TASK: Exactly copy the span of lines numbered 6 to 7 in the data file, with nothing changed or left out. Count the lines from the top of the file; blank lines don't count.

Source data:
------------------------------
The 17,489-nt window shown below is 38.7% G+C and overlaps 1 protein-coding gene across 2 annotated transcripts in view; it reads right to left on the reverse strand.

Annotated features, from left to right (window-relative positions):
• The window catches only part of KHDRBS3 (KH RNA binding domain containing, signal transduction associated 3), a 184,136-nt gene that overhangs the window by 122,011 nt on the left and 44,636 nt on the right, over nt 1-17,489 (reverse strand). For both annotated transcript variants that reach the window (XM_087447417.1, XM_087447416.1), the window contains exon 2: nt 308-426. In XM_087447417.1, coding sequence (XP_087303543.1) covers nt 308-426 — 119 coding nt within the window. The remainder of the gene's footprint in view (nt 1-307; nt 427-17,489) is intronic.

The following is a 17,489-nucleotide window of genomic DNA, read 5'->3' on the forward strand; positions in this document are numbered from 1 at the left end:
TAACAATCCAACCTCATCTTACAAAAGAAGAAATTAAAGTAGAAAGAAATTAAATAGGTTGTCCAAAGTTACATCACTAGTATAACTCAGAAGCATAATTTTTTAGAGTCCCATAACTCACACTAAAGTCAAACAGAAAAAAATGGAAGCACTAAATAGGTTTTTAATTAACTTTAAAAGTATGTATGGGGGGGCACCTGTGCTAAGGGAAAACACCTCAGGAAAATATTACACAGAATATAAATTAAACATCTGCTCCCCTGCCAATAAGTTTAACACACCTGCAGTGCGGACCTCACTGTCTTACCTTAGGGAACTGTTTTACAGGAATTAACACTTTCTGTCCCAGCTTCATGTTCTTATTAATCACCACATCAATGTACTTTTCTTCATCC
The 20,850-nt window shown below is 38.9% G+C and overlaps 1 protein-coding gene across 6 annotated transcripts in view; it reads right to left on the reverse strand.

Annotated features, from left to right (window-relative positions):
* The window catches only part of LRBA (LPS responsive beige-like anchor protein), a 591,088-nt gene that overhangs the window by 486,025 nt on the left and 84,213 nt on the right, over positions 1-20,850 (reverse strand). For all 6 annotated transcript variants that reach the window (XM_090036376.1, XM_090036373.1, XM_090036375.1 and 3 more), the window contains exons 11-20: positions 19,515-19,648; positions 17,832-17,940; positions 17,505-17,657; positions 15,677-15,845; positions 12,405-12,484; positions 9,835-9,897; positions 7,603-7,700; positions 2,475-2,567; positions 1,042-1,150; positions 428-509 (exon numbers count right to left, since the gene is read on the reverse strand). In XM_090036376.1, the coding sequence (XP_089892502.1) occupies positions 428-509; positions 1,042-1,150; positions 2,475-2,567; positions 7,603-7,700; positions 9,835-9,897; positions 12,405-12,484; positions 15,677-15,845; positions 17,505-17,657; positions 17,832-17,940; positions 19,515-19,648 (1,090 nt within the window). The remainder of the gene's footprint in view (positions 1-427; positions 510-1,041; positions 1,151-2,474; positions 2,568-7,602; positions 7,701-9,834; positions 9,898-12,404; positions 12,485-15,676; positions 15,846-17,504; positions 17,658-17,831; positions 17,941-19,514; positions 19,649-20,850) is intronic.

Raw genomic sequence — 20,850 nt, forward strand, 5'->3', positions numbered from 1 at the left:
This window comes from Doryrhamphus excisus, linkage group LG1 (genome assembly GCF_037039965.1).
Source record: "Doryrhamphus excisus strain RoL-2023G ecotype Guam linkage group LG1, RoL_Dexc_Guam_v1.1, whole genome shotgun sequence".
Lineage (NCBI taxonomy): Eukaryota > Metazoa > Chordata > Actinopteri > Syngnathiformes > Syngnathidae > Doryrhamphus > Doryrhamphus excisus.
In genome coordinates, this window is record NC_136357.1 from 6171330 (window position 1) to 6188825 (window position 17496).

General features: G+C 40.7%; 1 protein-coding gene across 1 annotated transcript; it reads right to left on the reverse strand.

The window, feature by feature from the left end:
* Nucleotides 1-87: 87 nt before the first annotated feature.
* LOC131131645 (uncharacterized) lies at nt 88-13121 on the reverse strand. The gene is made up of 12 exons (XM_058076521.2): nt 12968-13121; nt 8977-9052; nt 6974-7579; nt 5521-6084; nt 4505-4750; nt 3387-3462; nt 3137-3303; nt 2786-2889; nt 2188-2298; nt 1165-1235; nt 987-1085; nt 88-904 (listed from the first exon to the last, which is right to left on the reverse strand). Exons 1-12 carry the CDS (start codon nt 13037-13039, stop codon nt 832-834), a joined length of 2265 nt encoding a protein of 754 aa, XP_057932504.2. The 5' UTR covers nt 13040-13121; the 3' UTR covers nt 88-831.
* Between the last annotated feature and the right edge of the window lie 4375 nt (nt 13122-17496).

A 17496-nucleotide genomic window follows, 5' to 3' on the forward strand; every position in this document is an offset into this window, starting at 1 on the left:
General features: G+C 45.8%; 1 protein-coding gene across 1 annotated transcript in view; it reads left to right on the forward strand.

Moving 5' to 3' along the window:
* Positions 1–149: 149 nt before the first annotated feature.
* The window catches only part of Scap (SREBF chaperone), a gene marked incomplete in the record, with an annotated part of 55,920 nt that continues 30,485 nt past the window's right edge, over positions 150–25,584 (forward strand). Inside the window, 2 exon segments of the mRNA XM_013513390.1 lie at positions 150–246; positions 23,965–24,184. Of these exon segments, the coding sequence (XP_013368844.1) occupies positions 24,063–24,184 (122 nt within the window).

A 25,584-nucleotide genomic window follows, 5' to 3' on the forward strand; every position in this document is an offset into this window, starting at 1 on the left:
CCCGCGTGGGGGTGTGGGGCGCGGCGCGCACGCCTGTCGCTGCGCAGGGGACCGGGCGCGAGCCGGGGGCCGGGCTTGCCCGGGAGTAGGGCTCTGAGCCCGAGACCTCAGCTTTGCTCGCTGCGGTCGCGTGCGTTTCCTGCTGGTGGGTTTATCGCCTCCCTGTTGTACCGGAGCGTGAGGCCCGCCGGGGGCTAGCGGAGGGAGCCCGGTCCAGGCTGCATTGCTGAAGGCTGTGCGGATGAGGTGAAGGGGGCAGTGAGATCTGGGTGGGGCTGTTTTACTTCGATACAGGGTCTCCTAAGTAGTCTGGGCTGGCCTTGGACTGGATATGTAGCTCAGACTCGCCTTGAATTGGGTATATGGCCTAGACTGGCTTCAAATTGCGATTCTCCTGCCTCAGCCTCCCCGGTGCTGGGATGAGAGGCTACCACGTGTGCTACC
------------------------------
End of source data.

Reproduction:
The 20,850-nt window shown below is 38.9% G+C and overlaps 1 protein-coding gene across 6 annotated transcripts in view; it reads right to left on the reverse strand.

Annotated features, from left to right (window-relative positions):